Leg pain can be more than just an irritation or lifestyle disruption. It can be a sign of something more serious, like peripheral artery disease.
Peripheral artery disease, sometimes called simply “PAD,” is a condition where there is build-up of plaque in the arteries supplying blood to the legs, causing pain, weakness and numbness. Pain develops on exertion when leg muscles don’t get enough blood, which causes pain, often in the calf but also in the hips or thighs. The pain usually goes away after a few minutes of rest. If the arteries get completely blocked, you can also develop pain at rest. Other signs of PAD may include a cold leg or foot, sores that won’t heal or hair loss on the feet and legs, among others.
“A lot of people want to get out there and be physically fit and active or to do their day-to-day activities. They are unable to do so because of the pain in their legs,” said Dr. Surbhi Chamaria, interventional cardiologist at Mercy Clinic Cardiology in Fort Smith.
People who smoke or have diabetes are at greatest risk of developing PAD, she added. Other risk factors include obesity, age, high cholesterol, high blood pressure and those with a family history of PAD, heart disease or stroke.
“Most of the time, patients who have underlying blockages in their heart have a high predisposition for developing blockages in their legs,” Dr. Chamaria said. “We basically call it angina of the legs. Just like when you walk and exert yourself and you have pain in your chest, when you walk and you exert your legs and you have pain or achiness or cramping, that could be a sign of poor blood flow in your legs.”
Pain when walking can disrupt a person’s lifestyle, but that’s not the only reason for concern.
“Why are we so worried about it? Because if you can develop ulcers in your leg and if we do not restore blood flow, then you can lose your leg,” Dr. Chamaria said.
Lifestyle changes including a healthy diet, exercise and not smoking can help someone reduce the risk for PAD. Patients who have already developed blockages would first be treated with aspirin and cholesterol-lowering medication.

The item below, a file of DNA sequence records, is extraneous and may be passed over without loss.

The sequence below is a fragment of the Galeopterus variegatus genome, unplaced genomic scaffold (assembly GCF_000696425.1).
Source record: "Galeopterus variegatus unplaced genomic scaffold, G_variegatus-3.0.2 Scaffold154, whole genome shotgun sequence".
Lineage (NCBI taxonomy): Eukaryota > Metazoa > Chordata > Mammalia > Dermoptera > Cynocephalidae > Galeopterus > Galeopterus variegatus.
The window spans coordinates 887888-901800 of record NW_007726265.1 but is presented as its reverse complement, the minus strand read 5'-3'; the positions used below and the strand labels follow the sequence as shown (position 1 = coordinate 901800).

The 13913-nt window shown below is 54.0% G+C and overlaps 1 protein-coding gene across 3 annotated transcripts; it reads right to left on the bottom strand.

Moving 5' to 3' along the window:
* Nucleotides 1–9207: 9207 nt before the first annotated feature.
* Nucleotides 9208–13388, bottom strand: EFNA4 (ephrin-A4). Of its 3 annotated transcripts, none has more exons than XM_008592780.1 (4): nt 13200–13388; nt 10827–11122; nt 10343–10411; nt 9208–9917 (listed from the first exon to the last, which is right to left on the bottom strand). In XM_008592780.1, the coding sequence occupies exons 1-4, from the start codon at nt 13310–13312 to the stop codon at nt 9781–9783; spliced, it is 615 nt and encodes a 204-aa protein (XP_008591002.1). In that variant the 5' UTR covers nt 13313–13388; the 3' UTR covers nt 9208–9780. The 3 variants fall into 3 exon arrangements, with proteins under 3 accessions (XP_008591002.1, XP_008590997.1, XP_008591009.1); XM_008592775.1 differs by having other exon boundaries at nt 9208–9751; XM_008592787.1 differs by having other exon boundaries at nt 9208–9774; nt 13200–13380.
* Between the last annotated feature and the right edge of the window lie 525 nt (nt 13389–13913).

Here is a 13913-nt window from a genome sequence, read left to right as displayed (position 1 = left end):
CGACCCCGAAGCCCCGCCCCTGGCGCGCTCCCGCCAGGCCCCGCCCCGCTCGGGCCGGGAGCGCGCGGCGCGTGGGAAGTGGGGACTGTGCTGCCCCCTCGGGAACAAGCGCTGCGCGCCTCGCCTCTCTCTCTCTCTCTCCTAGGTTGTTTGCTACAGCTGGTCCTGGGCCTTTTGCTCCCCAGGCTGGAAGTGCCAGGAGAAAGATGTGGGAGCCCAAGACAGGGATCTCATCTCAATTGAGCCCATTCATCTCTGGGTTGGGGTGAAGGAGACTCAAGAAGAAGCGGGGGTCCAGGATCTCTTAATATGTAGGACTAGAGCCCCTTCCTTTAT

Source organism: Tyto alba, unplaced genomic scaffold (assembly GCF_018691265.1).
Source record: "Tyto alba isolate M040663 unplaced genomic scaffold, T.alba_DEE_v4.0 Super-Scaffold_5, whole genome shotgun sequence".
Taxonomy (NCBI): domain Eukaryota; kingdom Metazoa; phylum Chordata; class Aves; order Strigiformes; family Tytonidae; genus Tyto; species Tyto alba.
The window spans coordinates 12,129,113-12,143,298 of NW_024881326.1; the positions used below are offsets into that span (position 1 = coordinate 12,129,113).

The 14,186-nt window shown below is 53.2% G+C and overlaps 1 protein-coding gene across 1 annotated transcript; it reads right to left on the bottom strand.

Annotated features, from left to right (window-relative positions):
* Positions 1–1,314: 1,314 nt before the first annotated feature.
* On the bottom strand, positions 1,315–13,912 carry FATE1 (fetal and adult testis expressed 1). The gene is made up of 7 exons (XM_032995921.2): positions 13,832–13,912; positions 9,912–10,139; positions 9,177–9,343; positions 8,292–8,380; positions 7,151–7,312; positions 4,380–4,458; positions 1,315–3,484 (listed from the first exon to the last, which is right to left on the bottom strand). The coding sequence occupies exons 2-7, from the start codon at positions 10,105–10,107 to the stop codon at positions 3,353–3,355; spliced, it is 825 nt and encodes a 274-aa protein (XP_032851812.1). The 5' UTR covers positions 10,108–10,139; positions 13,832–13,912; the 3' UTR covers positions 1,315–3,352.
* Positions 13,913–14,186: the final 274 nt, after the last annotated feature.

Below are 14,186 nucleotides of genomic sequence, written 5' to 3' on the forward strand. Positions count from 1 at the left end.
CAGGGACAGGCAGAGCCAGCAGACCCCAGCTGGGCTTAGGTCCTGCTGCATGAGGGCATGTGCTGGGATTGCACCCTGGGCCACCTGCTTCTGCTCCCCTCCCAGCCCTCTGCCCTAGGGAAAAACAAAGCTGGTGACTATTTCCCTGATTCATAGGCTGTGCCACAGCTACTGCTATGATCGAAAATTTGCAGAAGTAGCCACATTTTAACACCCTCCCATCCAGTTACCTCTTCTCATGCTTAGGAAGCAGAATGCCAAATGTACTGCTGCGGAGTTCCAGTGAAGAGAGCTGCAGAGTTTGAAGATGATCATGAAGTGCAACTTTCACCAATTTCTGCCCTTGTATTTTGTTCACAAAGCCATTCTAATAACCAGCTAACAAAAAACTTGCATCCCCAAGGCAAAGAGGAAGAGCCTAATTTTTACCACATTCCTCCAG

Those with PAD symptoms are urged to address them with their primary care physician or cardiologist who may recommend testing.
“We would measure pressures in your legs that would tell us that there’s a possibility of a blockage or not,” Dr. Chamaria said. “If the symptoms are not lifestyle-limiting, then we recommend vascular rehabilitation, which helps to improve blood flow by creating natural bypass channels.”
If a patient still has symptoms after these therapies, an aortogram may be in order. The aortogram involves injecting dyes to look for blockages in the legs. Blockages can be fixed with medicated balloons, stents or bypass surgery.
Dr. Chamaria has seen many patients return to their normal lifestyles after undergoing treatment for PAD. One patient in particular had blockages in both legs, which limited her ability to perform daily errands or enjoy a walk.
“After we fixed both of her legs, she’s pretty much had a new lease on life,” Dr. Chamaria said. “She’s able to do anything she wants that the pain was preventing her from doing.”
Dr. Chamaria added that patients have returned for follow-up ultrasounds that have shown normal results.
“These patients are back to being able to enjoy life because they are not having pain in their legs anymore,” she said.
Mercy Clinic Cardiology is at 7001 Rogers Ave. in Fort Smith. Phone: 479-314-4650